Royal Marine Ciarán Maxwell pleads not guilty to drugs and fraud charges
A serving Royal Marine from Northern Ireland accused of terrorism, fraud and drugs offences has denied some of the charges against him.
Ciaran Maxwell is charged with making explosives and storing them in hides in England and Northern Ireland.
In a brief appearance at Westminster Magistrates' Court, he was not asked to enter a plea on the terror charge linked to dissident republicanism.
He pleaded not guilty to bank card fraud and intent to supply cannabis.
Mr Maxwell - who is originally from Larne, County Antrim, but now lives in England - will next appear on all three charges at London's Central Criminal Court on 19 September.
Ciarán Maxwell: Charges in brief
- Charge One involves the creation of a library of documents likely to be useful to a person committing or preparing an act of terrorism
- It also relates to obtaining chemicals and components for making explosive substances
- It covers the possession of an adapted PSNI (Police Service of Northern Ireland) pass card and items of PSNI uniform
- It relates to manufacturing explosive substances and creating and maintaining hides to store bomb components in England and Northern Ireland
- Charge Two relates to possession of cannabis with intent to supply
- Charge Three is a fraud charge relating to bank cards
The 30-year-old was arrested in Somerset on 24 August following searches in Larne, County Antrim, and Devon.
His arrest was understood to be connected to two arms dumps found in County Antrim this year.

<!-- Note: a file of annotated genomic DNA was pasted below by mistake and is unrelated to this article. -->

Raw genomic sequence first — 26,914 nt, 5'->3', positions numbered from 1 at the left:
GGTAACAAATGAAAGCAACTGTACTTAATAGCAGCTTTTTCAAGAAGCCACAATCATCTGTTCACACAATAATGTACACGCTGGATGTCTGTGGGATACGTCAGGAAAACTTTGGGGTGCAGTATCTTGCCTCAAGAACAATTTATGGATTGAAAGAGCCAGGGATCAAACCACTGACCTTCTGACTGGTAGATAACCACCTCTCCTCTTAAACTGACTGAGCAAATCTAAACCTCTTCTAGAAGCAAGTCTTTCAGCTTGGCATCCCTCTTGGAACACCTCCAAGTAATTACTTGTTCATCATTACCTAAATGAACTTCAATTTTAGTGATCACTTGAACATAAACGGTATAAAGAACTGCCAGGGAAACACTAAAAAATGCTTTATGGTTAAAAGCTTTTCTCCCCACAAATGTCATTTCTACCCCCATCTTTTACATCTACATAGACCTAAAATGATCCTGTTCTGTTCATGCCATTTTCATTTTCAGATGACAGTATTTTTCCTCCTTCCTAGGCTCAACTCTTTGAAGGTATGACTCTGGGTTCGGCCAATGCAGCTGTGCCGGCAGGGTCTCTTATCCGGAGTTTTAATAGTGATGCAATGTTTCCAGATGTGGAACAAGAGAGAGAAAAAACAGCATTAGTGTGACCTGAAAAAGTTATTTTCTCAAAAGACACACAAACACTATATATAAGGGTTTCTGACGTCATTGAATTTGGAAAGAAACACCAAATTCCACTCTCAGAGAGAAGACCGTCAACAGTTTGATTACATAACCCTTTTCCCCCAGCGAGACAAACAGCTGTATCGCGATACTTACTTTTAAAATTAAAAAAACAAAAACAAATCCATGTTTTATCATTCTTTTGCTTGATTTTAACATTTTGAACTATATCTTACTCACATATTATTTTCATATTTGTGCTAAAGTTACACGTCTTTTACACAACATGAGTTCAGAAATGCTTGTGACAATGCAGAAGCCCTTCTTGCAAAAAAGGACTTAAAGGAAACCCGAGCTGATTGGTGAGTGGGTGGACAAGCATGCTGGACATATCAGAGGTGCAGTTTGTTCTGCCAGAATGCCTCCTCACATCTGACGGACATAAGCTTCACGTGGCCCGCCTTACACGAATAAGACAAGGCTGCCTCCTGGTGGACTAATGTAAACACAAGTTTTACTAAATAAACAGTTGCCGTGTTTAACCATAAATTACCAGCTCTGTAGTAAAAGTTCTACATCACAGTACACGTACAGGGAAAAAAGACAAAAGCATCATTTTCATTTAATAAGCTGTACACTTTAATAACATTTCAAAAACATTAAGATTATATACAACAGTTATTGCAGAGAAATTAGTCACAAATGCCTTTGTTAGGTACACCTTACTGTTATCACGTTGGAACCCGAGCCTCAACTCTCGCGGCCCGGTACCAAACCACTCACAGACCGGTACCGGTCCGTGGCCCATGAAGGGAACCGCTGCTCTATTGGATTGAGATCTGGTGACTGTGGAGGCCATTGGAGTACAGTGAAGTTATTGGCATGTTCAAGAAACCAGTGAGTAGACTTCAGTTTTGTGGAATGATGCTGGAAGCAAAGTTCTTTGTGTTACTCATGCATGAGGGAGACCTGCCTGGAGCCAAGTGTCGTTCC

The charges include obtaining articles for use in terrorism - specifically chemicals and components to make bombs - and having an image of an adapted police pass card.
Mr Maxwell is accused of carrying out research resulting in "the creation of a library of documents" likely to be of use to terrorists.
The offences are alleged to have taken place between 1 January 2011 and the day of his arrest.
A separate charge says that on the day of his arrest, Mr Maxwell had a quantity of cannabis in his possession with intent to supply.
He has also been charged with fraud and is accused of having images of bank cards and associated CVC numbers for use in connection with fraud.
His arrest came after a long-running investigation involving the Security Service (MI5), the PSNI, South West Counter-Terrorism Unit and Scotland Yard's Counter-Terrorism Unit.
He was questioned on suspicion of being involved in the preparation for acts of terrorism under Section Five of the Terrorism Act.